Ride-sharing competitors Uber and Lyft have announced a joint program on Thursday, one meant to protect passengers after claims of sexual assault.
Dubbed the “sharing safety program,” the initiative will involve a registry of drivers found guilty following safety incidents related to a number of categories, including sexual misconduct, assault, harassment, and also physical assault. This database of deactivated drivers will be shared between the two companies so that, for example, a banned Lyft driver that as found guilty of an assault towards one of its passenger will not be able to join Uber later on.
This is the first time that law enforcement is involved
“Lyft and Uber are competitors in a whole lot of ways, but on this issue of safety, we completely agree that folks should be safe no matter what platform they choose,” Tony West, Uber’s chief legal officer, told The Associated Press.
This program comes after the two companies have come under fire following numerous allegations of misconduct attributed to some of their drivers. Since neither Uber nor Lyft does an extensive background check on their drivers, much less a more in-depth one by law enforcement, it is no wonder such things keep happening. Furthermore, Uber’s onboarding process doesn’t even require the drivers to meet with one of the company’s employees.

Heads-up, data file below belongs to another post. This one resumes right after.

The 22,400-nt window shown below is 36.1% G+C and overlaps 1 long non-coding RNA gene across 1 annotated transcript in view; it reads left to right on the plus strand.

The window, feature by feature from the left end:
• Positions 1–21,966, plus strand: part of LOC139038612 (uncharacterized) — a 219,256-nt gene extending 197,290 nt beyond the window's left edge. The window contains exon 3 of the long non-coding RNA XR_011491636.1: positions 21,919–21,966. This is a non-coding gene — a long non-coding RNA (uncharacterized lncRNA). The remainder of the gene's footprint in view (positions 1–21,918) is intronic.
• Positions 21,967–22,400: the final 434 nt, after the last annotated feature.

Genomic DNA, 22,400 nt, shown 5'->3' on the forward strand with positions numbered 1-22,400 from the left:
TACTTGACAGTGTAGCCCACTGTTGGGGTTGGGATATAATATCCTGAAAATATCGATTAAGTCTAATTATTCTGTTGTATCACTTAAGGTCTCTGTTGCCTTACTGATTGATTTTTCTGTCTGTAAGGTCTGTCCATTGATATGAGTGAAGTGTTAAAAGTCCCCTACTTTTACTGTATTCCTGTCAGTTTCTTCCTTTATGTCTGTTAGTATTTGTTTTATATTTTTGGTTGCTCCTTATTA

“The key problem with Uber’s background checks is they lack fingerprinting technology and are not conducted by law enforcement,” says Dave Sutton, spokesman for Who’s Driving You?, a public safety initiative the ex named Taxicab, Limousine & Paratransit Association, now entiteled The Transportation Alliance. “Uber does not even meet with prospective drivers in person to see if they give off a strange vibe or seem trustworthy.”
“Worrisome crime rate related to ride-sharing has raised multiple passenger-safety concerns in the past”
The Thursday announcement specified that the initiative will initially consist of banned drivers located in the U.S., but it also came with a promise of expanding to other companies that offer services such as grocery delivery or take-out orders. For instance, Uber’s first safety report from over a year ago, although honest, listed some bleak numbers. Among the almost 6.000 sexual assault reports out of 2.3 billion rides across the US during 2017-2018, as many as 45% consisted of drivers reporting riders as the attackers, while a shocking 464 reports of rape mentioned roughly 92% of the victims as being riders and almost 7% as drivers.
But there is hope left. Lyft offers its drivers a mandatory safety training program that includes sexual misconduct training and before drivers can start working for Uber in some countries such as Egypt for example, they “have to be certified by our partner organisation Hasassmap after completing a training course in recognizing and standing up to sexual harassment.” The companies declared that the “sharing safety program” will also include deactivations connected to the sexual misconduct, assault, harassment categories of the National Sexual Violence Resource Center (NSVRC), an organisation that “addresses the causes and impact of sexual violence through collaboration, prevention, and resources.”